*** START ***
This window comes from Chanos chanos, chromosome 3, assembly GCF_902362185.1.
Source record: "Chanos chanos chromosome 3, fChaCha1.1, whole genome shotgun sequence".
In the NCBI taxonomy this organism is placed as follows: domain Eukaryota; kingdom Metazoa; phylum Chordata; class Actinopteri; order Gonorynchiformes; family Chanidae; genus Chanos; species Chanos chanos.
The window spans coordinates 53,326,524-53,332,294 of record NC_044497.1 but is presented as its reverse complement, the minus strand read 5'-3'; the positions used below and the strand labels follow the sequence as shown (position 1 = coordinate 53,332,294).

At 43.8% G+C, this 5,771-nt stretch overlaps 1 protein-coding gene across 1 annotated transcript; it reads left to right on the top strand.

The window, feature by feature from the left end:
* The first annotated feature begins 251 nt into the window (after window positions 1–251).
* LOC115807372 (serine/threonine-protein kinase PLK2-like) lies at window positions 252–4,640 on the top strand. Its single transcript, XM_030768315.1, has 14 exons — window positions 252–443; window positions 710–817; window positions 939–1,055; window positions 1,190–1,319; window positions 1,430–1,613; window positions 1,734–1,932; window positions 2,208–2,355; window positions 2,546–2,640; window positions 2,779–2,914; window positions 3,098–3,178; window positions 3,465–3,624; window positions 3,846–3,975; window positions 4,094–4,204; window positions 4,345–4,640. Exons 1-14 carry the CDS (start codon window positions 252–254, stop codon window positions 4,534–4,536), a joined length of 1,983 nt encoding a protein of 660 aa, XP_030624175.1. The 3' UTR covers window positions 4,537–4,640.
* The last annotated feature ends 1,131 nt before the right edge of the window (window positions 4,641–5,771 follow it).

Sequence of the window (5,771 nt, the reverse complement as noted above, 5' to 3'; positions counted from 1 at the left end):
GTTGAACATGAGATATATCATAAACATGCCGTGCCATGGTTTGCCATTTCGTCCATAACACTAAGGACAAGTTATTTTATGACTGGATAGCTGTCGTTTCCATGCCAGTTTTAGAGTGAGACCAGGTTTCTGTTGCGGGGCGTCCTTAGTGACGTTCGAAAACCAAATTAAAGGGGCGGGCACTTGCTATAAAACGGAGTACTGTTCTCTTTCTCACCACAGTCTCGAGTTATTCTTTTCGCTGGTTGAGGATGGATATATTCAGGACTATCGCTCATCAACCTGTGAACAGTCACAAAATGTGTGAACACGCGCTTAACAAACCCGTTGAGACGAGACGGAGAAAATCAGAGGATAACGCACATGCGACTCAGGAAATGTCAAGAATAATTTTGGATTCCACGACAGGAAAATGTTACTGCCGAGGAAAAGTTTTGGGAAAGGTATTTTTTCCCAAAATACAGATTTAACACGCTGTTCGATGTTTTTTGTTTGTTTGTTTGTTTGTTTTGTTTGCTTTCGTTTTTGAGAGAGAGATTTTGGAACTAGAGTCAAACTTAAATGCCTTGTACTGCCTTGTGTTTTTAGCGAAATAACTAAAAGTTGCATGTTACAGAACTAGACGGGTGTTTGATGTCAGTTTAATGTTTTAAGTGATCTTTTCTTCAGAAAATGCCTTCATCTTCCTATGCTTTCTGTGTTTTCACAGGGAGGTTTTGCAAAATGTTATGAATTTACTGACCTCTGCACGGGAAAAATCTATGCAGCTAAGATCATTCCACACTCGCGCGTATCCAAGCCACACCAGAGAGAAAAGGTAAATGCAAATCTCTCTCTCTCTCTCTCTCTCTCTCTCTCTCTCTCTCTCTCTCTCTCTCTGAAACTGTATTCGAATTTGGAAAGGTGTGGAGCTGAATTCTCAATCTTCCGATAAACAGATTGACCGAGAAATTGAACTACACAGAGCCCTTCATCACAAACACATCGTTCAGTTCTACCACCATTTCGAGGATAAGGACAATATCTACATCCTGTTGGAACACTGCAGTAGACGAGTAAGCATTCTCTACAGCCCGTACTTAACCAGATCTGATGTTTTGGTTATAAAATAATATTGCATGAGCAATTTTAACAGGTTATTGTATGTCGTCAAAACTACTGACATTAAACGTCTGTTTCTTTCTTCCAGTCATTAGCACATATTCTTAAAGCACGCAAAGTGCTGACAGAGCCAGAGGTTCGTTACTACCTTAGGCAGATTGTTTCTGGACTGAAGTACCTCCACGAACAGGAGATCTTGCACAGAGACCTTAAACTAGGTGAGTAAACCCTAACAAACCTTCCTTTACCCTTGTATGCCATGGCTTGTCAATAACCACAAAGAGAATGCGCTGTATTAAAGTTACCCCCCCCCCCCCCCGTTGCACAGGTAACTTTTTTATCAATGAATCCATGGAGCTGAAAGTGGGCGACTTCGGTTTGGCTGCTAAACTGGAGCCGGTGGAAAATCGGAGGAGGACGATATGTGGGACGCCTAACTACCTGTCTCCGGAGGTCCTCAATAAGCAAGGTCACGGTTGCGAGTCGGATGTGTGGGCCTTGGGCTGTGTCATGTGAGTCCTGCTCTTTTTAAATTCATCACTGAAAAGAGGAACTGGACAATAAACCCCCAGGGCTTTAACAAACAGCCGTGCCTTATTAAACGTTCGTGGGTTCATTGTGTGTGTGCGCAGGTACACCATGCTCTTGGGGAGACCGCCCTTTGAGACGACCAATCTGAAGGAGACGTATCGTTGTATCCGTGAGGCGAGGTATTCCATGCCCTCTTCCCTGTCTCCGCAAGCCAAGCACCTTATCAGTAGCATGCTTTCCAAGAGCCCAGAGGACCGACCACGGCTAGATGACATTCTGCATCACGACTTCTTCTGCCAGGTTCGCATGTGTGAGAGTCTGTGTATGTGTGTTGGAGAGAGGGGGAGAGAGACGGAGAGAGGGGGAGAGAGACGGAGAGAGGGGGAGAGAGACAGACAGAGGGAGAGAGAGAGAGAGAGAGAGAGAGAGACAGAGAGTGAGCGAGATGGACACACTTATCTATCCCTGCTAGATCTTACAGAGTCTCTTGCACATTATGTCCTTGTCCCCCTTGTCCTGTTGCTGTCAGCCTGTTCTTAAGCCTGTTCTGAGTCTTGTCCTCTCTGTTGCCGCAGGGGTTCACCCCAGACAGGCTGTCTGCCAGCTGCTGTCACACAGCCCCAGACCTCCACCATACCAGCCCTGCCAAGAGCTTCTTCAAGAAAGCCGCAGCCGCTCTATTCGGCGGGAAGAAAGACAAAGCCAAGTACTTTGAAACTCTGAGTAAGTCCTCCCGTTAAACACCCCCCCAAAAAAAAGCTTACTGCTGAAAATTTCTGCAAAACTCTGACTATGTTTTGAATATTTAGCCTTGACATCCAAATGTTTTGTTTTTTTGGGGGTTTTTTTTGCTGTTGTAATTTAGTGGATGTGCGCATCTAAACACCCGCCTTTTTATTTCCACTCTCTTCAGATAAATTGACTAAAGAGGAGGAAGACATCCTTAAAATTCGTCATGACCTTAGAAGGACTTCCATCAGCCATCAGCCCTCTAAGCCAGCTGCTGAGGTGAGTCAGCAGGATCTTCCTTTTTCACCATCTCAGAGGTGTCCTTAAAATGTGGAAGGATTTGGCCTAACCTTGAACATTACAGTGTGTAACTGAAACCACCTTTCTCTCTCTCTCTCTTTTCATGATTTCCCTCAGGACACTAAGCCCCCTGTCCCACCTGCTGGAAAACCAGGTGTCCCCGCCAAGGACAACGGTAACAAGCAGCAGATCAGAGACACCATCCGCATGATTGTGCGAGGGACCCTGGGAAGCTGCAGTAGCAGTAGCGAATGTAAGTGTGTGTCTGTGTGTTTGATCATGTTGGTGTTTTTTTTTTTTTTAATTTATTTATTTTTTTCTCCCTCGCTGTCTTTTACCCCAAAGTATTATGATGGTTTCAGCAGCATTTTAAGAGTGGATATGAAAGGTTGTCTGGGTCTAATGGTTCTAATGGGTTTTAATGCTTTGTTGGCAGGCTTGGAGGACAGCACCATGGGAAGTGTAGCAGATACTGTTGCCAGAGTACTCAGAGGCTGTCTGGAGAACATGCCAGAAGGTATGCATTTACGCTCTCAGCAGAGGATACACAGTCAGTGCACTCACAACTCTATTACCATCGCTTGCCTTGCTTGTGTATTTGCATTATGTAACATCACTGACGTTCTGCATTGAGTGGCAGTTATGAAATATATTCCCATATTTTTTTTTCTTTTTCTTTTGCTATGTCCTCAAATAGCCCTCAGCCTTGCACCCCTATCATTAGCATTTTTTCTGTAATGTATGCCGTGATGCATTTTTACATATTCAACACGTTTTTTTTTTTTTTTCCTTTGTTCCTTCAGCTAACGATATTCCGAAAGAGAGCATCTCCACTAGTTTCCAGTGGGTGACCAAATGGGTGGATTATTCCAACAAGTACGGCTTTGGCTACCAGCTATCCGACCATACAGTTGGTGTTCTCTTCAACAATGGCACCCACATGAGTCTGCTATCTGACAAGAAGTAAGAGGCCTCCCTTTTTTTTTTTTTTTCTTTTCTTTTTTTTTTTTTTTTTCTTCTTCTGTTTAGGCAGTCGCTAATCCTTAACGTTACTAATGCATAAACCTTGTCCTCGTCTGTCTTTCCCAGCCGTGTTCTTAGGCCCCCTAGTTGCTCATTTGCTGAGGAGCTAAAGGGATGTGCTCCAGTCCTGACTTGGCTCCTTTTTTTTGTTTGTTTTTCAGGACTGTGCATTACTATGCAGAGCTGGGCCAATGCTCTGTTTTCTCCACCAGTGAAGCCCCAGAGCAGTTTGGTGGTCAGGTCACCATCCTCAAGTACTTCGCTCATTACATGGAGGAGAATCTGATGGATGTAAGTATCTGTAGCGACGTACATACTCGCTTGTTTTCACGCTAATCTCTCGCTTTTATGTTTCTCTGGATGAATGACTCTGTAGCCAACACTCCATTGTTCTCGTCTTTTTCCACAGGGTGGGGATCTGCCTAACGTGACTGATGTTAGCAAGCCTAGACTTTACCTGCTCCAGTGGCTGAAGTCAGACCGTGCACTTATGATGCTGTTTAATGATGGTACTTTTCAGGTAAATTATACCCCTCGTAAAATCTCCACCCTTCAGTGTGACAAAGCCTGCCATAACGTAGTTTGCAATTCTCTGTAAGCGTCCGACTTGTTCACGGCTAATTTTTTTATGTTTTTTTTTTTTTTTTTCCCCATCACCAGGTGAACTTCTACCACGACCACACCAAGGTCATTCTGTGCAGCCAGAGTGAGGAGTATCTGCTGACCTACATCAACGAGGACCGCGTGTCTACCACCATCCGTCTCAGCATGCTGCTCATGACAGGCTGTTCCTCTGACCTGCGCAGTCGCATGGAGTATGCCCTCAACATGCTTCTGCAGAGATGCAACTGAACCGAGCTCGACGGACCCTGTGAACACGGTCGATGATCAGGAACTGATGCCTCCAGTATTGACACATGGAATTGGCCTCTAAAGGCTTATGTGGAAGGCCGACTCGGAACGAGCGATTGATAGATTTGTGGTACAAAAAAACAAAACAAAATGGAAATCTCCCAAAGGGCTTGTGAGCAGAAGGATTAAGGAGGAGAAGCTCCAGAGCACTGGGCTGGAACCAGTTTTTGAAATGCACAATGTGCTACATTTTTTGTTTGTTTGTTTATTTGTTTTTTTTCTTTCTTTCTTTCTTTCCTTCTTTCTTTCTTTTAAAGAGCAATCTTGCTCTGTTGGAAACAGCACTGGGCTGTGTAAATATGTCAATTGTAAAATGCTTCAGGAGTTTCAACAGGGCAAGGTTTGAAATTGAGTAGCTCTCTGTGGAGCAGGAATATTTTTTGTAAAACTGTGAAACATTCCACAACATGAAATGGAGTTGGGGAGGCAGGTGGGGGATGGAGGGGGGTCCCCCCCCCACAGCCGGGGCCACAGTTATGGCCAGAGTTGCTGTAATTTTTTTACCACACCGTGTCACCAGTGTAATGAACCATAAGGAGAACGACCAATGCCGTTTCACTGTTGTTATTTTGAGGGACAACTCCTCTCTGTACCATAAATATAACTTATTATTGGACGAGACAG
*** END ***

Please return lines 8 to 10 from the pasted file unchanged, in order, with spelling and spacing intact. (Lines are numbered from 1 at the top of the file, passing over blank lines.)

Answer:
* LOC115807372 (serine/threonine-protein kinase PLK2-like) lies at window positions 252–4,640 on the top strand. Its single transcript, XM_030768315.1, has 14 exons — window positions 252–443; window positions 710–817; window positions 939–1,055; window positions 1,190–1,319; window positions 1,430–1,613; window positions 1,734–1,932; window positions 2,208–2,355; window positions 2,546–2,640; window positions 2,779–2,914; window positions 3,098–3,178; window positions 3,465–3,624; window positions 3,846–3,975; window positions 4,094–4,204; window positions 4,345–4,640. Exons 1-14 carry the CDS (start codon window positions 252–254, stop codon window positions 4,534–4,536), a joined length of 1,983 nt encoding a protein of 660 aa, XP_030624175.1. The 3' UTR covers window positions 4,537–4,640.
* The last annotated feature ends 1,131 nt before the right edge of the window (window positions 4,641–5,771 follow it).

Sequence of the window (5,771 nt, the reverse complement as noted above, 5' to 3'; positions counted from 1 at the left end):